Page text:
Ernest B. Schoedsack Overview:

Director, Ernest B. Schoedsack, was born Ernest Beaumont Schoedsack on Jun 8, 1893 in Council Bluffs, IA. Schoedsack died at the age of 86 on Dec 23, 1979 in Los Angeles County, CA and was laid to rest in Westwood Memorial Park Cemetery in Los Angeles, CA.



He was honored with one star on the Hollywood Walk of Fame in the category of Motion Pictures.

BlogHub Articles:

Mighty Joe Young (1949, )

on Apr 13, 2020 From The Stop Button

From the first scene, Mighty Joe Young is concerning. There?s a nice establishing shot of an Africa plantation, with some great matte work, then little White girl on the plantation Lora Lee Michel sees a couple African men passing with a basket. She wants what?s in the basket, so there?s a nice leng... Read full article

Blind Adventure (1933, )

on Jun 25, 2012 From The Stop Button

Blind Adventure is a genial, nearly successful comedy thriller. Robert Armstrong, playing an unexpectedly wealthy working class American who?s vacationing in London, heads out into the fog and finds himself on a wild night. He encounters espionage, British society, a damsel in distress (Helen Mack) ... Read full article

The Son of Kong (1933, )

on Sep 17, 2008 From The Stop Button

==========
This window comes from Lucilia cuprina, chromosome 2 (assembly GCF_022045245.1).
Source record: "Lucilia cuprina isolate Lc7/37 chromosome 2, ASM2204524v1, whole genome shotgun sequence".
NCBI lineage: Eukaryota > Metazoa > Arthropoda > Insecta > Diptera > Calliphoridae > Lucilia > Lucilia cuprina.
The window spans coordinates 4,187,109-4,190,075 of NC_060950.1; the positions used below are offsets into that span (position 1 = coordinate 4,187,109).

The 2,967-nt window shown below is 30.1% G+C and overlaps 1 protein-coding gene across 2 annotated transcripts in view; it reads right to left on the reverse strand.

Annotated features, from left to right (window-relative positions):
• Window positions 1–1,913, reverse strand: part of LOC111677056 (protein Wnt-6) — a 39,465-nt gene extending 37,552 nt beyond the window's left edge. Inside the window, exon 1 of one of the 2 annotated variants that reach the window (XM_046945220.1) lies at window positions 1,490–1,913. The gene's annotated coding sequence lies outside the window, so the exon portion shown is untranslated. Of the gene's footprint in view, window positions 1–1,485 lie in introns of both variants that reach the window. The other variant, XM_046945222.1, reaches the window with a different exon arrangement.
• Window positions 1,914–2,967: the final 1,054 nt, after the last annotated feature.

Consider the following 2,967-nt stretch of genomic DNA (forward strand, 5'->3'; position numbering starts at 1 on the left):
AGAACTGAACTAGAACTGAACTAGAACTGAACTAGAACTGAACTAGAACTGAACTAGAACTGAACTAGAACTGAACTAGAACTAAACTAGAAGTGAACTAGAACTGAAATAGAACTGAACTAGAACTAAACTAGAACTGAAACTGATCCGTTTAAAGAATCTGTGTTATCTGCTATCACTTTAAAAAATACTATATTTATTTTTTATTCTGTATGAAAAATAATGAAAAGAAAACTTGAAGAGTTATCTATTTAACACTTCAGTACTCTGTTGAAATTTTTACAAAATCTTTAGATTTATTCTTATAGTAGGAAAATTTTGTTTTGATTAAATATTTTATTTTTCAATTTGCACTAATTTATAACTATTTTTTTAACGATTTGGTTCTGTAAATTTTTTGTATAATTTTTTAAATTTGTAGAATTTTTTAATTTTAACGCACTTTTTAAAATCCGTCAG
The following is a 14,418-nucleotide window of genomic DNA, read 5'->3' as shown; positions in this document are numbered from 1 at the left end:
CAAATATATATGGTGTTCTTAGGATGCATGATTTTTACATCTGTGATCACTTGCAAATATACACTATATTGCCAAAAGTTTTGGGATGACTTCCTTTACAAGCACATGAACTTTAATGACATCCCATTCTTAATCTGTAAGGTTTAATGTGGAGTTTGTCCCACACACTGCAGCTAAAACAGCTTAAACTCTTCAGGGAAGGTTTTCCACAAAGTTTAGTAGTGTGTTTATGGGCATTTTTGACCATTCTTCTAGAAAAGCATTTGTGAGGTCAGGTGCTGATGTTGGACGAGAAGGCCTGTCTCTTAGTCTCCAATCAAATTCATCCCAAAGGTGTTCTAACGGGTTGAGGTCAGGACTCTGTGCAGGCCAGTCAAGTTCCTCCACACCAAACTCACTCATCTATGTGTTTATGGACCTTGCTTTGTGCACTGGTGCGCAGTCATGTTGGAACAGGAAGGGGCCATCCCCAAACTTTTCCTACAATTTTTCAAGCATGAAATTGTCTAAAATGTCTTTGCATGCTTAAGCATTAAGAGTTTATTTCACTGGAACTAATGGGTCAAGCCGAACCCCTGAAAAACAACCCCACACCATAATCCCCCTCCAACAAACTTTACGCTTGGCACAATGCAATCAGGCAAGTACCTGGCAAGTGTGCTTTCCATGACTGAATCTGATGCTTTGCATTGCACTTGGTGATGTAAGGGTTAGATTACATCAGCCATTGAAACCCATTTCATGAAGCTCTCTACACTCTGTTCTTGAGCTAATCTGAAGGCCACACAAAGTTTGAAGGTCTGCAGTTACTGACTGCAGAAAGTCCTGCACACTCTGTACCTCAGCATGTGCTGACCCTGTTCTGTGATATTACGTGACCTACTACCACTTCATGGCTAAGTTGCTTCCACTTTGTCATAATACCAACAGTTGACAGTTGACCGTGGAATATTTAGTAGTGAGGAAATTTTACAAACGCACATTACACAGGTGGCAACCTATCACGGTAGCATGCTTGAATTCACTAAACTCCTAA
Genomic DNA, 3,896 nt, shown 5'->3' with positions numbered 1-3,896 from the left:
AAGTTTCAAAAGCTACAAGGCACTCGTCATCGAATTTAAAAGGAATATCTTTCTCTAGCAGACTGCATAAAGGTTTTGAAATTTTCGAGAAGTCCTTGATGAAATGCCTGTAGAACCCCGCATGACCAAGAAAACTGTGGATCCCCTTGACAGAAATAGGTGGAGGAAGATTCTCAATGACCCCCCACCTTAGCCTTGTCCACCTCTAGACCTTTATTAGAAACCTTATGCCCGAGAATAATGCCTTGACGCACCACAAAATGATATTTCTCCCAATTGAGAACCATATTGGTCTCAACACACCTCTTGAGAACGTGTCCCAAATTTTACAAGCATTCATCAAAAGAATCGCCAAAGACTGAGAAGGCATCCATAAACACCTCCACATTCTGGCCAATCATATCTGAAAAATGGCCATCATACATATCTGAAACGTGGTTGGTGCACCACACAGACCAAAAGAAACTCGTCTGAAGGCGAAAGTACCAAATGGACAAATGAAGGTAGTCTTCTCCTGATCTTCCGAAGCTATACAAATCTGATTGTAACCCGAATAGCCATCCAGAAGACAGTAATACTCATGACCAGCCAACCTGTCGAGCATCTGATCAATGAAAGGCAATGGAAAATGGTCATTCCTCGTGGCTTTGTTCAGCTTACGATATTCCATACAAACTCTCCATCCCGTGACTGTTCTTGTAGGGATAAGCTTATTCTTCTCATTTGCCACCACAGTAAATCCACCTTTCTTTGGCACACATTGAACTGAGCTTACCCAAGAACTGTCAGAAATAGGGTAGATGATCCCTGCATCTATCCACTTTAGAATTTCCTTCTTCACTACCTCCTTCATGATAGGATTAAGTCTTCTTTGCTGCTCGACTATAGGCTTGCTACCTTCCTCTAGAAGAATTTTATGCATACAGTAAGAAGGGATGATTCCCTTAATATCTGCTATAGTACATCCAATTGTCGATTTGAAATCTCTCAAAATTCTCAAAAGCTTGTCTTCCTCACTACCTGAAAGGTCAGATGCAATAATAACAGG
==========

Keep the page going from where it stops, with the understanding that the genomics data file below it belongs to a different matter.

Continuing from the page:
King Kong opened in April 1933, The Son of Kong opened for Christmas 1933. The rush shows. The special effects really suffer–for whatever reason, when Robert Armstrong and Helen Mack are added to the little Kong’s shots, it’s fine, but when little Kong is added to Armstrong and Mac... Read full article

King Kong (1933, Merian C. Cooper and )

on Sep 5, 2008 From The Stop Button

King Kong is a perfect film. I don’t think I’d realized before. It’s always hard to talk about films like Kong, influential standards of American cinema. I want to talk about how its structure still sets the tone for modern films–the gradual lead-in (it’s forty-some min... Read full article

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Ernest B. Schoedsack on the
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Ernest B. Schoedsack Facts
Child: Peter

Appears as a character (usually brooding) in the 1998 novel Dinosaur Summer by Greg Bear, who establishes his novel to be a quasi-sequel to both the 1912 novel The Lost World by Arthur Conan Doyle and the Harry Hoyt-directed The Lost World (1925), treating Doyle's novel as though it were factual and adding the filmmakers involved with King Kong (1933) into the adventure. In Bear's novel, Schoedsack becomes a hero, rescuing others when they are about to be eaten by dinosaurs.

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